Real-Time Tracking Coming to the MBTA’s Green Line
MassDOT Secretary Richard Davey is a man of his word.
Back in 2010, he said as the MBTA looked to enhance its technological capabilities, despite its deteriorating infrastructure, riders who frequent the Green Line trolleys and subway cars would one day be able to track their rides in real-time, without having to wait idly at T stations, wondering when their train would appear.
That time has come.
The MBTA confirmed Friday that they’re working with outside vendors to put the finishing touches on a new system in both the train cars and underground passageways so that passengers can pinpoint the exact arrival times of the Green Line using smartphone apps. The real-time tracking capabilities will likely be powered by AVI and GPS hardware.
“In keeping with the commitment made by Secretary Richard Davey last year, tracking equipment is being installed on the trolleys and in the tunnels,” said MBTA spokesman Joe Pesaturo in an email to Boston. “The MBTA’s goal is to begin introducing the tracking technology on the Green Line by the end of the year.”
Pesaturo said the project is “complex,” and involves carefully integrating pieces from various companies to address the working parts of the Green Line and its “unique characteristics.” In other words, the Green Line is a very old system and currently doesn’t have the capability to predict when vehicles approach stations.
An exact month for the planned rollout has not been specified, nor were the names of the companies the T is working with to complete the installations. “More information will be available later this year,” Pesaturo said.
Previous reports have indicated that the cost of the project would be somewhere in the $15 million range.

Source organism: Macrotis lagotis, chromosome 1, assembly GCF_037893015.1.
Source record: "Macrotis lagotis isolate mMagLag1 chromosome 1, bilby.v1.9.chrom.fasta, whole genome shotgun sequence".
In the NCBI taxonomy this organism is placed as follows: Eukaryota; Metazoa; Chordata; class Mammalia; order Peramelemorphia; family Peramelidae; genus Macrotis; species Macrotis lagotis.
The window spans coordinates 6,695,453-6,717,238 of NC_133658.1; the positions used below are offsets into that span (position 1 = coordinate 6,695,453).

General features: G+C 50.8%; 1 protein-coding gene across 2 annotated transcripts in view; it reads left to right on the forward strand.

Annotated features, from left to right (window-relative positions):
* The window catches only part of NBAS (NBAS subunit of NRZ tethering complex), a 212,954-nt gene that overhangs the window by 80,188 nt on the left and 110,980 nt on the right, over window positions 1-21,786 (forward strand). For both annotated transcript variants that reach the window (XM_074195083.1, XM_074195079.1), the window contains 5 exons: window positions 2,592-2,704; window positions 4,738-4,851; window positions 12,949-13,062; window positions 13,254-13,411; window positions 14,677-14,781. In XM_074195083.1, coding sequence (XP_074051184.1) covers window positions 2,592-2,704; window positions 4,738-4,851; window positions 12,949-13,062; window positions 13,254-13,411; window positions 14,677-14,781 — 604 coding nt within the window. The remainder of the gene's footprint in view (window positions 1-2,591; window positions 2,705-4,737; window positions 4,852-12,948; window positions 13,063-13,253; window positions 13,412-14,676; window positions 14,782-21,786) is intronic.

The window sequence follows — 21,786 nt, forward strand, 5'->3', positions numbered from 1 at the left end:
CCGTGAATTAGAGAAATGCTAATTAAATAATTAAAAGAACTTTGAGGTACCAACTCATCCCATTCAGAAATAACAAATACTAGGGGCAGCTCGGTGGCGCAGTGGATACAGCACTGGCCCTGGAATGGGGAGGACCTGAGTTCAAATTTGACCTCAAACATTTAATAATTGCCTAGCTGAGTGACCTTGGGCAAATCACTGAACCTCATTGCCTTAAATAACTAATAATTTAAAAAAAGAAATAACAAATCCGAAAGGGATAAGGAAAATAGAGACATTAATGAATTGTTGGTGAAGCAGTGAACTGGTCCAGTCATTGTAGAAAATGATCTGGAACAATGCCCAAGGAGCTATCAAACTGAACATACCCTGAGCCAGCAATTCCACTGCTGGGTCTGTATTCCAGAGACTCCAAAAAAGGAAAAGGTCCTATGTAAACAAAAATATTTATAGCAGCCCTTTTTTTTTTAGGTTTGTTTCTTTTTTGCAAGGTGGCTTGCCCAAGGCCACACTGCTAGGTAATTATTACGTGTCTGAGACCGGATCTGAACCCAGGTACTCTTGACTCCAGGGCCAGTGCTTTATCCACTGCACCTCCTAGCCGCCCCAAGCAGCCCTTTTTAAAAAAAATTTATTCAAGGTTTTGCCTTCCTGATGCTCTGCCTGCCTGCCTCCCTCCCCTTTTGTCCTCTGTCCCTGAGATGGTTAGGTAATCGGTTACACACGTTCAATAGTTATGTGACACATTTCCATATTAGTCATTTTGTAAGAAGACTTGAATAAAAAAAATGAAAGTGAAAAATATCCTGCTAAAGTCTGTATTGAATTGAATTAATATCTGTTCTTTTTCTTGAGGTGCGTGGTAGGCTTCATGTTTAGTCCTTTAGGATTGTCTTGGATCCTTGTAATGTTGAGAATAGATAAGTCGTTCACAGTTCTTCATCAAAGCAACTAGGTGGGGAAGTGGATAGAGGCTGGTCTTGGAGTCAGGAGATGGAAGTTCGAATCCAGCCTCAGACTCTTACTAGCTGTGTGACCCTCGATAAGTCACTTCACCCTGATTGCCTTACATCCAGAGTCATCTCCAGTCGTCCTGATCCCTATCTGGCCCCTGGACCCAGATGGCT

Since 2010, real-time train location data has been available to software developers to integrate into smartphone apps for riders taking the Blue, Red, and Orange lines. It took nearly five years, but the Green Line will now join the ranks.
Over the last few years, the MBTA has also introduced LED “countdown clocks” on all of the underground rapid transit lines, offering up-to-the-minute alerts about when a train will show up at a stop. The Green Line was excluded from the real-time tracking and LED projects because the trolleys don’t have sensors in place to accurately predict where vehicles are at certain points along their routes.
While technology has been lacking for the Green Line, last September Davey introduced “Next Train” LED signs at the Green Line’s Kenmore Square stop, which let passengers know a train is rolling in but don’t give advanced notice about how far away it is.
At the time of the unveiling of that pilot project, Davey told Boston the sign installations were the “first experiment” for a larger project.
Pesaturo reiterated that Davey is keeping that promise.